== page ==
White Ivy: Sharp exploration of privilege in modern America
Book review: Captivating debut novel about the dangers of pursuing the American dream
Susie Yang explores the subject of privilege through the character of Ivy Lin
“Maybe there were no new stories, only your story. But what did the real story even matter, when most people judged you based on the shallowest surfaces?” In her smart and provocative debut novel, White Ivy, Susie Yang explores the subject of privilege through the character of Ivy Lin, a second-generation Chinese-American desperate to cash in on the great American dream.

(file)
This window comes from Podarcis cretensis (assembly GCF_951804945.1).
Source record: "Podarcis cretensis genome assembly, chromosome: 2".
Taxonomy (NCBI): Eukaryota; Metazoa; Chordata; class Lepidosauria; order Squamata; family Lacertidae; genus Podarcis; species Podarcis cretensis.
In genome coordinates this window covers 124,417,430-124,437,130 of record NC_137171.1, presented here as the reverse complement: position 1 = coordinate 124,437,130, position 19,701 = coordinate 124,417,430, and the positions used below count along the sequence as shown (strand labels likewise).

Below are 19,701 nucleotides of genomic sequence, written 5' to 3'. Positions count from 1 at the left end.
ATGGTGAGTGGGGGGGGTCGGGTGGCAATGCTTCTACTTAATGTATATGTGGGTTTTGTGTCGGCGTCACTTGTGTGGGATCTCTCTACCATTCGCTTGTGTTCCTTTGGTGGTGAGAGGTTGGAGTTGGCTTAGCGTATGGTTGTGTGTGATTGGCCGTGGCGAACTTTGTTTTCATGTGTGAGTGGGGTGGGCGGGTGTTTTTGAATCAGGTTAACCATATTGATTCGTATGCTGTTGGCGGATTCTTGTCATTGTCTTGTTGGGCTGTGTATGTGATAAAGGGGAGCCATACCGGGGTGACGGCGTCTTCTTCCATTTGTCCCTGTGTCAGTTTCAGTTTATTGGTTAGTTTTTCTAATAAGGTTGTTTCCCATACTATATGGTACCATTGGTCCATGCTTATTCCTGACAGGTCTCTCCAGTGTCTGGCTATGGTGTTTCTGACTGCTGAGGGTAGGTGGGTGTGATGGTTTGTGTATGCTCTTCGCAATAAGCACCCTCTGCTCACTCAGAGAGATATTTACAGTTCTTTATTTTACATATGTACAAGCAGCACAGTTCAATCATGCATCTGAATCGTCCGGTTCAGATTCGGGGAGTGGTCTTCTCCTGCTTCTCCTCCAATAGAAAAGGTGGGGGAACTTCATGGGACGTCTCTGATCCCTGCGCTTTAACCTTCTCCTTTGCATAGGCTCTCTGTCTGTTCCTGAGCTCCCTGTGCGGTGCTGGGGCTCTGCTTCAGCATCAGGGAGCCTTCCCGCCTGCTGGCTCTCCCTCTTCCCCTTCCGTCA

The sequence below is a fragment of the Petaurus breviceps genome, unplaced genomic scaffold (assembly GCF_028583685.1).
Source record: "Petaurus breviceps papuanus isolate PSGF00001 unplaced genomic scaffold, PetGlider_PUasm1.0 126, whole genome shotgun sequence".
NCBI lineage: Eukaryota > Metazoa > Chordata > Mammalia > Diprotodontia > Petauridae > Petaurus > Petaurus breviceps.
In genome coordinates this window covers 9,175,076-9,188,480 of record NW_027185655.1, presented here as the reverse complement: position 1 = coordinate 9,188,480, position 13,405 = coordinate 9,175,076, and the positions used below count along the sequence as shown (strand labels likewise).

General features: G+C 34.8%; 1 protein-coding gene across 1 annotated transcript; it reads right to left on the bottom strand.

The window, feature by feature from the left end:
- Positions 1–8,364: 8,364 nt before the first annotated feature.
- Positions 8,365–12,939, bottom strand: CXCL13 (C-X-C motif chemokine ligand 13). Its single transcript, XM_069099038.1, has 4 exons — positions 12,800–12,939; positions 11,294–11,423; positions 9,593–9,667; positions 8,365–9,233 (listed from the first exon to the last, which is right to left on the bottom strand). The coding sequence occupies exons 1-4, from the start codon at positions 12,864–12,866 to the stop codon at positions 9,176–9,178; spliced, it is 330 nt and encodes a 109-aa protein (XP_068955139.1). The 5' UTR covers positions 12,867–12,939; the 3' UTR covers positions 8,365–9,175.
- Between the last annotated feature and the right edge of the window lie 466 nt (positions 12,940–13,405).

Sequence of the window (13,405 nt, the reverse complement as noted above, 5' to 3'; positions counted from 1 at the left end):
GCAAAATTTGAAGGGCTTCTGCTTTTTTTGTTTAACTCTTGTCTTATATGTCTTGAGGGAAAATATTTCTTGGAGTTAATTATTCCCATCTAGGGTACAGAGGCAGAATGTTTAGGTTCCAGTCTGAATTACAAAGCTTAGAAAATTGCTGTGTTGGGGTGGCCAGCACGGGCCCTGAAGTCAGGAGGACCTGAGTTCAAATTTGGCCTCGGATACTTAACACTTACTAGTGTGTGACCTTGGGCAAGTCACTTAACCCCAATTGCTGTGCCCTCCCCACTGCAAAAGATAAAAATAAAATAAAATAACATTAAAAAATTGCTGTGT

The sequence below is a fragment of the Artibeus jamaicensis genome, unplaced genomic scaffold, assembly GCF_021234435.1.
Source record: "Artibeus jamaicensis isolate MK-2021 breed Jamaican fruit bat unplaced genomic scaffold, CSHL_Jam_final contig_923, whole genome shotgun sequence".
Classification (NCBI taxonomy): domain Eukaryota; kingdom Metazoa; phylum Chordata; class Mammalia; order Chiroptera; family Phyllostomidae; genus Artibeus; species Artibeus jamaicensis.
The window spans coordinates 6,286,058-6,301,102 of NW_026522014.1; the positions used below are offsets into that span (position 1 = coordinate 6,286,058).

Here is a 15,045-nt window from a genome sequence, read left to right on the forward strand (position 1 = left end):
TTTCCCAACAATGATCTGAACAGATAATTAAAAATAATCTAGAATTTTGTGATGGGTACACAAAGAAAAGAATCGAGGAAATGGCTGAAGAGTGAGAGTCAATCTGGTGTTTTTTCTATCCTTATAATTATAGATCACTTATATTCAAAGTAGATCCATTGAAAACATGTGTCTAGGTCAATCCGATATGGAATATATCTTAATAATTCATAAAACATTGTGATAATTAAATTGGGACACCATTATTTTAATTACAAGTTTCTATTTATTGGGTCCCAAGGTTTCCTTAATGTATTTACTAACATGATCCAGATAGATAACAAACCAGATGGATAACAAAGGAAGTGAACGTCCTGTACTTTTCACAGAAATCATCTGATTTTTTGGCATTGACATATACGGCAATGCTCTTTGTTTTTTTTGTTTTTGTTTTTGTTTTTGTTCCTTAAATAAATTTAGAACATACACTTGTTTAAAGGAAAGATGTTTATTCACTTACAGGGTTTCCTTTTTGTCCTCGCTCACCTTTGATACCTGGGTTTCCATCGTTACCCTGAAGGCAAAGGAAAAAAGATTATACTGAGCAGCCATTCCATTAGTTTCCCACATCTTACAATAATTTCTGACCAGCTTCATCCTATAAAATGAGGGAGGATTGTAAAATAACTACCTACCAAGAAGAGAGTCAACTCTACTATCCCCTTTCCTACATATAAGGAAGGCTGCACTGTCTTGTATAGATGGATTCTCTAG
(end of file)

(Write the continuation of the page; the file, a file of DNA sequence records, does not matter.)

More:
Desperate is a word that suits the manipulative and enterprising Ivy, whose coming-of-age story in the Boston suburbs proves a multifaceted, riveting read. At the centre of the book is Ivy’s fascination with one all-American family, the Speyers. In high school she falls in love with son Gideon, only to have her parents mortify her at a sleepover party in his house, then relocate the family to another town. Years later she reunites with Gideon following a chance encounter with his haughty sister Sylvia. The pair begin a relationship of sorts, with the bulk of the novel leading up to their wedding day.